Googly and technology are wonderful tools. It is great to have answer to things at your finger tips, however, it is not a good idea for us to stop trying to memorize things and just depend on technology. I think it is better to have the knowledge in your brain and just use the technology to either check your self or update your self. The reason I think this is because we don’t need to rely on something and what happens if the internet goes down for a time period. It would be bad if you didn’t know what to do, because you didn’t have the internet to remind you. I think the world we live in now is way to attached to the internet. I really don’t think a lot of people would survive if we ever lost the internet for a time a period.

  2. Felipe

    January 24, 2014 at 1:46 am

    Google should be used with a highly trained educator who can guide current students to distinguish the real from fake information.

  3. Tom Cloyd MS MA LMHC

    January 24, 2014 at 4:32 pm

    Fascinating article, beautifully presented! Fun to read, as well. That’s the good news.

    Now the not-so-good: This is the single best example of question-begging I’ve seen in a long time. Kudos! “How Google is changing your memory”. Oh? It is?

    Not a single supporting citation. Not a shred of evidence anywhere. Just hypothesis piled upon hypothesis.

    But I do agree with your basic idea. Consider: Google’s services are just external memory devices. We’ve seen this movie before.

    When human culture became deeply involved with the greatest external memory device of all time – writing, that’s when we began our downward descent to rampant ignorance and cognitive dysfunction. No longer did businessmen have to recall their accounts. They could simply look them up, if they could find which piece of papyrus they were written on. And then we got external calculation devices: hand calculators have reduced us to a species which can barely count. Calculations done in the mind alone surely would have gotten us to the moon far more quickly!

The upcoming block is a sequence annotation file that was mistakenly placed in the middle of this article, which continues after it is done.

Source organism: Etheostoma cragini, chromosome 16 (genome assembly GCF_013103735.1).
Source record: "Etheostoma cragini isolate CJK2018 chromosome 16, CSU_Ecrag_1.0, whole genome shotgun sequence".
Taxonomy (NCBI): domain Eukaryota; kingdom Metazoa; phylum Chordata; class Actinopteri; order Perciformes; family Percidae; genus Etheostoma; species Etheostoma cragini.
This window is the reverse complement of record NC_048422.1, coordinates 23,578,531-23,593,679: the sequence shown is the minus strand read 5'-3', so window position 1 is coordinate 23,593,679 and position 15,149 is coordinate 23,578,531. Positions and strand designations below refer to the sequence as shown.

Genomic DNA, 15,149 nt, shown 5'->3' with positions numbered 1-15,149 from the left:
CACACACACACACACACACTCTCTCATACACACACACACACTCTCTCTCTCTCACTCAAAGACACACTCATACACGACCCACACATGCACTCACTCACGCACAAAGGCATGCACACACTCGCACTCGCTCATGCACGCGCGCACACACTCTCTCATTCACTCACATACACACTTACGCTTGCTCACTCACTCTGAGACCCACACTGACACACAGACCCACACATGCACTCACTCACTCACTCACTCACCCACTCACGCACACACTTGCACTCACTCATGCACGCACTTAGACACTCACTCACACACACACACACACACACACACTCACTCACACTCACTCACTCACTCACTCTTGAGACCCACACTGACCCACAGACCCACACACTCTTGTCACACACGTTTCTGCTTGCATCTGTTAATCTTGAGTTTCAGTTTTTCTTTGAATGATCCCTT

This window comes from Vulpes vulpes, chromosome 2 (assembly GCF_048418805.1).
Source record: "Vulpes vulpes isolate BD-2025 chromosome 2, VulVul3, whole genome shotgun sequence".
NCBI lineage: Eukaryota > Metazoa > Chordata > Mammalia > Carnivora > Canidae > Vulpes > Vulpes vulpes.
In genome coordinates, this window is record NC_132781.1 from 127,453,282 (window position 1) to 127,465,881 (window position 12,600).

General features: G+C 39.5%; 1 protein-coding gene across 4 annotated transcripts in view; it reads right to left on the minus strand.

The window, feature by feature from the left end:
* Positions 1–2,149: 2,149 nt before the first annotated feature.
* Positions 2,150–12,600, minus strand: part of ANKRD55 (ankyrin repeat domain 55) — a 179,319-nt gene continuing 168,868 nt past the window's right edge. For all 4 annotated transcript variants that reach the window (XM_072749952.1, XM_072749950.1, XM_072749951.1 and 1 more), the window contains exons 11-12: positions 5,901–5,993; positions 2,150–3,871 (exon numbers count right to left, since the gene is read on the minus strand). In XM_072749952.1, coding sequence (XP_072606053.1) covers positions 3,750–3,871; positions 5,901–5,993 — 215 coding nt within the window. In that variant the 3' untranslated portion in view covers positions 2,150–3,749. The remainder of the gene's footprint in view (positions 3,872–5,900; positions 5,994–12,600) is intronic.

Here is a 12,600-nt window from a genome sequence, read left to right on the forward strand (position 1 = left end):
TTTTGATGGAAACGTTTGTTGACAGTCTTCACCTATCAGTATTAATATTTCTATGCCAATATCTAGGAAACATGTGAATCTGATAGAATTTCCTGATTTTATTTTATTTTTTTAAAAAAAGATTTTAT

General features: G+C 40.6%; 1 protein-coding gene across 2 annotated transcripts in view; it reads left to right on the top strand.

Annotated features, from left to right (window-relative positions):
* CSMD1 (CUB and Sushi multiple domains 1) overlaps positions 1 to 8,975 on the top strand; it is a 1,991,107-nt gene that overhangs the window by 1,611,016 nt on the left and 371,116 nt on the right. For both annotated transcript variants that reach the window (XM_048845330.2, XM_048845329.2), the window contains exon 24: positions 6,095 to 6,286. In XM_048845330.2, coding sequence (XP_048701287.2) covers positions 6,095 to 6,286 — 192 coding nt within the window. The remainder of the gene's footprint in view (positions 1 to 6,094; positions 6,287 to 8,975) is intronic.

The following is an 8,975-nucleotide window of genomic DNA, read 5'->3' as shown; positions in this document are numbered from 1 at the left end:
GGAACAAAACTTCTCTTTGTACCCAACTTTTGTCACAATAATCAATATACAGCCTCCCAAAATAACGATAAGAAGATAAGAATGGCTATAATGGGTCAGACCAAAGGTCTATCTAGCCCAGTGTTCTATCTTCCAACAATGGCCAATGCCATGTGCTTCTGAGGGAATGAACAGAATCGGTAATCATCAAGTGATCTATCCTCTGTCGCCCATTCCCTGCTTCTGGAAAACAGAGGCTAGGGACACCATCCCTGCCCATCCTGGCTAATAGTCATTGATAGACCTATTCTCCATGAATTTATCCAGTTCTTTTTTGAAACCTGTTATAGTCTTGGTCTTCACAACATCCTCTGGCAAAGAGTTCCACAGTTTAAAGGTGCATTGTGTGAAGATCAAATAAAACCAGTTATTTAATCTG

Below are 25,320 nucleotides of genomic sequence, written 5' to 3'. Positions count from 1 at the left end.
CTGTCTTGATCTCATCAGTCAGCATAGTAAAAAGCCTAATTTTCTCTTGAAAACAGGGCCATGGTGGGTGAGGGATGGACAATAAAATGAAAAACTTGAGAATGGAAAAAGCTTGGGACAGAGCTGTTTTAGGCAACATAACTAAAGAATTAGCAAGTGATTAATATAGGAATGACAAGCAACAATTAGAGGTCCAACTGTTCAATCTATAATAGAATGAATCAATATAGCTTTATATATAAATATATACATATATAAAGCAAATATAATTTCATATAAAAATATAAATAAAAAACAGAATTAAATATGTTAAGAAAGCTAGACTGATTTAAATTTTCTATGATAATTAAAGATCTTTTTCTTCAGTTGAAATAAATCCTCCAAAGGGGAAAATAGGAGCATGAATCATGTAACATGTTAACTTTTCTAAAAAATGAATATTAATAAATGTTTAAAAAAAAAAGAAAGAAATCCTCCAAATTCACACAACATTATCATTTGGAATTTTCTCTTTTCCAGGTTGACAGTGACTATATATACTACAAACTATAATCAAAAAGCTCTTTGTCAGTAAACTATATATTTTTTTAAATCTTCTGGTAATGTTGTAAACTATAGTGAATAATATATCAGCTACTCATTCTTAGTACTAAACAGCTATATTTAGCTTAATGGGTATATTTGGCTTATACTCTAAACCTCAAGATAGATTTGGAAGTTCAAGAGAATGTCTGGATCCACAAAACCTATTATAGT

OK, enough kidding. Fun while it lasted. Here’s my experience: As someone who does considerable writing and research on topics in psychology, my much-increased exposure to documents of all sorts, via Google, and especially Google Scholar, has enormously increased my productivity and my fundamental understanding of my fields of interest. I am grateful for this every day. Learning is memory, and the result of all this for me is NOT decreased memory but serious INCREASED memory.

    Your mileage may vary.

    • t

      February 1, 2014 at 3:51 pm

      As a technology professional I am frequently in situations where an Internet connection is not or has suddenly become unavailable.

      Watching educated and extrememly intelligent folks struggle with solving even the most basic problems without (Google) the Internet is eyeopening.

      Now try imagine being one of the multitude of less fortunate folks who have limitied or no access to this technology at all. Just something to think about.

  4. Vuillaume

    February 2, 2014 at 11:49 am

    Excellent …. Then we may wonder what will happen next to our brain if memorization areas are underused …
    Will they become areas for new cerebral functions like creativity ?
    Will they memorize better what is not on our hard disks nor on the cloud, for instance emotions ?
    Will Google offer brain exercises to memorize better what really matters for me ?